The Manitoba Osteopathic Association (MOA) protects the public’s right to safe, effective and ethical manual osteopathic care. MOA is responsible for investigating complaints made against manual osteopaths who are its members and, when necessary, disciplining its members who are found to be incompetent or guilty of professional misconduct. Mechanisms also exist for dealing with manual osteopaths who are incapacitated.
If you have a complaint:
If you have a concern, you may contact the MOA by phone to discuss the matter or write a letter outlining your concerns. Complaints must be filed in writing or recorded in some other manner, such as on tape. Due to privacy concerns, MOA cannot accept a complaint via e-mail.
Complaints should include:
- Your name and contact information (mailing address and phone number).
- The name of the manual osteopath.
- As much information as possible about your concerns or the incident(s) in question, such as dates and names of individuals who may have been involved or who would be able to provide additional information.
- Verbal, physical, psychological, emotional or sexual abuse.
- Failing to seek consent for treatment.
- Misinformation or lack of information regarding treatment.
- Providing unnecessary or excessive treatment.
- Incompetent practice causing harm.
- Discontinuing needed care without arranging for alternative services.
- Giving out information about a patient without consent.
- Failing to advise a patient to consult another health care professional when the OP knows the patient’s condition is beyond his/her scope of practice or competence.
- Failing to advise about the fee structure prior to treatment.
- Misleading advertising.
- Refer allegations of professional misconduct or incompetence to the Discipline Committee.
- Require the member to appear before the MOA to be cautioned.
- Take any other action it considers appropriate that is not inconsistent with the regulations or by-laws of MOA.
- Develop and implement a program to enhance relations between the patient and MOA member.
- Develop and implement measures for preventing and dealing with sexual abuse of patients.
- Develop standards of practice, policies or guidelines for the conduct of members with their patients.
- Provide information to the public about their rights.
Type of ComplaintsPatients or insurers can raise a variety of complaints, including:
The Complaints Process
The Manitoba Osteopathic Association (MOA) has established a framework for dealing with complaints. A complaint is made to MOA in writing or on tape, film, disk or another permanent medium. MOA is obliged to give the manual osteopath a copy of the complaint and provide an opportunity for the practitioner to respond to the complaint. It is MOA responsibility to ensure that a fair and thorough investigation is conducted and that an appropriate decision is made based on the results of the investigation. Before making a decision, the MOA considers all relevant information obtained during the investigation. The MOA issues its decision in writing and may take any of the following actions:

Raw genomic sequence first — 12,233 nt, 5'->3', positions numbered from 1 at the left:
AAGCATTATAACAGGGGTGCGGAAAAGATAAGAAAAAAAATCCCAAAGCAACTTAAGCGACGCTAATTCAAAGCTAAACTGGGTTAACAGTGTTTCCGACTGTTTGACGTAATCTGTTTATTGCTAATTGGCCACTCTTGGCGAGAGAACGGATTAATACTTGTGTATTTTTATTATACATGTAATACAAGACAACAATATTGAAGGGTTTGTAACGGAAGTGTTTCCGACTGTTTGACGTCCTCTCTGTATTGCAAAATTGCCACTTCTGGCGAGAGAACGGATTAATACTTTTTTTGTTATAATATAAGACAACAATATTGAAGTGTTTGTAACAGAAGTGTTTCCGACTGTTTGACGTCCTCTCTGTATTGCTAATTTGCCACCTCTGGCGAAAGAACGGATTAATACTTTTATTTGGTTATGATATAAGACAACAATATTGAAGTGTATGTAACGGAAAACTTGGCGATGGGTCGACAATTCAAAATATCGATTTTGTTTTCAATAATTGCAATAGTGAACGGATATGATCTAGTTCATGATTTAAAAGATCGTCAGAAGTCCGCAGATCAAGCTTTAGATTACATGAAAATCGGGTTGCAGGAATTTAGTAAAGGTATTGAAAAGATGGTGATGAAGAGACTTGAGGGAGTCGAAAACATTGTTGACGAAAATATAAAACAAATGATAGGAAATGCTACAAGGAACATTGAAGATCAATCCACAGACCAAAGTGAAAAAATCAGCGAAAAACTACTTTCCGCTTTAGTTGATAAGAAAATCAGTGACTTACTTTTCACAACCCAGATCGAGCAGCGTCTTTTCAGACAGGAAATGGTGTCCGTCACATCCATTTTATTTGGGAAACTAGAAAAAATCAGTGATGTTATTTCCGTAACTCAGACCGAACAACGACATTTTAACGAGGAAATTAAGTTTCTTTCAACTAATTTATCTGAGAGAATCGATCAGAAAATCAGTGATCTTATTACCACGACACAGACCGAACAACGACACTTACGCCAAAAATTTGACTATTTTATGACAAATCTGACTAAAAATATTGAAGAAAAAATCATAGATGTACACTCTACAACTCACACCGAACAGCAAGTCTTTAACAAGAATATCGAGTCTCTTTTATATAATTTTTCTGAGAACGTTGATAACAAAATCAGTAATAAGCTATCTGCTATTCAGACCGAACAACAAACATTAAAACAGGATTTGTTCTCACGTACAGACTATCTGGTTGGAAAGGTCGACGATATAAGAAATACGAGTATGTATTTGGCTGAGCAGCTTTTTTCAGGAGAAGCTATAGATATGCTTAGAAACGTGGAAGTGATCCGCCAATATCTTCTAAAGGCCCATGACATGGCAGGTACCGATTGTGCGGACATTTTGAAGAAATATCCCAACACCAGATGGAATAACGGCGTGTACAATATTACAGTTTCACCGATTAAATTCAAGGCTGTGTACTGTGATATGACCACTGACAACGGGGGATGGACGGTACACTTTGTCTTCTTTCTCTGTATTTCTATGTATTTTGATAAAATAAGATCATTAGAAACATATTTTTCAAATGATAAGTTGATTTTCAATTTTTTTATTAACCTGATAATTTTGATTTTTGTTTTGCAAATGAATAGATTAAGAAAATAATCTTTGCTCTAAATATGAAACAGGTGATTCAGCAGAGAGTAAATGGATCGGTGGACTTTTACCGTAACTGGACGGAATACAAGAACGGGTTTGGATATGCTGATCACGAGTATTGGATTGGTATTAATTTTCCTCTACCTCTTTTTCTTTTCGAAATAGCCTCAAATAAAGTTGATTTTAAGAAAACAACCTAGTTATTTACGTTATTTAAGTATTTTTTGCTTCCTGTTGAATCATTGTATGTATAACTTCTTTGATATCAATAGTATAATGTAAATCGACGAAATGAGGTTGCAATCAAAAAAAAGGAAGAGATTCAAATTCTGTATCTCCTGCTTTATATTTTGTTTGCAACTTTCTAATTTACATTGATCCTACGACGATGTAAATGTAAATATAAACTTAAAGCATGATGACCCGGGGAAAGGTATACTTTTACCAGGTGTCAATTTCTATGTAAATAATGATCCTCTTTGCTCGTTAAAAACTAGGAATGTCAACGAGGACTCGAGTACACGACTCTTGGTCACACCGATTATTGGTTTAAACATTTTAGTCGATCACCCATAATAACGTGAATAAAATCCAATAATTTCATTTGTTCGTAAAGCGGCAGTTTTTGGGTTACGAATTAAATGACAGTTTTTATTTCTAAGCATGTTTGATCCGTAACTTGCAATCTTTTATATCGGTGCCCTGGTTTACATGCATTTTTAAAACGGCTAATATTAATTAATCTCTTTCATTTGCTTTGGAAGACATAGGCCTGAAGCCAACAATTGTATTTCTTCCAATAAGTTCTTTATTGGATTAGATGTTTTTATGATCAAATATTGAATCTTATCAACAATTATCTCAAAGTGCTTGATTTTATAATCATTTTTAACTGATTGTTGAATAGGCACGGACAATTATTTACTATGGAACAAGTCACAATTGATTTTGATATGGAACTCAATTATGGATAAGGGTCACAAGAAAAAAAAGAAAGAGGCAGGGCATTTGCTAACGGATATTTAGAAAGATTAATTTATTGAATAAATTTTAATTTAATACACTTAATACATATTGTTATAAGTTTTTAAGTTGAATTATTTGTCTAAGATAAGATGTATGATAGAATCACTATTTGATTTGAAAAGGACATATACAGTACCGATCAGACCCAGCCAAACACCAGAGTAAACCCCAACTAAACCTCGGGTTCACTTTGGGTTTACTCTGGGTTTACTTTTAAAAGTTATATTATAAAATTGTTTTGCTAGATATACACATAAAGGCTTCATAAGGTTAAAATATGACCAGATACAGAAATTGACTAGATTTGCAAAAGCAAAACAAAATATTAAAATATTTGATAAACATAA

The Discipline Process
The Discipline Committee makes final decisions based on the evidence presented and imposes penalties, including reprimands, fines, suspension of licenses and, in serious cases, revocation of licenses.
The maximum penalty the Discipline Committee may impose is revocation of a licence with no possibility of reinstatement for five years.
Discipline decisions, except for findings of sexual abuse, remain on the public register for six years. Sexual abuse findings remain on the public register permanently.
If a former member moves to another jurisdiction, MOA will not provide that member with a letter of good standing if there is a discipline finding against him/her.
Patient Relations is an important aspect of what MOA foes. MOA works towards implementing a pro-active patient relations program that promotes confidence in the manual osteopathy profession. In particular, the Committee is interested in ensuring that members are fully informed regarding the nature of professional relationships, that policy making and complaints processes of MOA are open and accessible to the public, and that members of the public are fully informed regarding their rights to safe, effective, and ethical manual osteopathy are.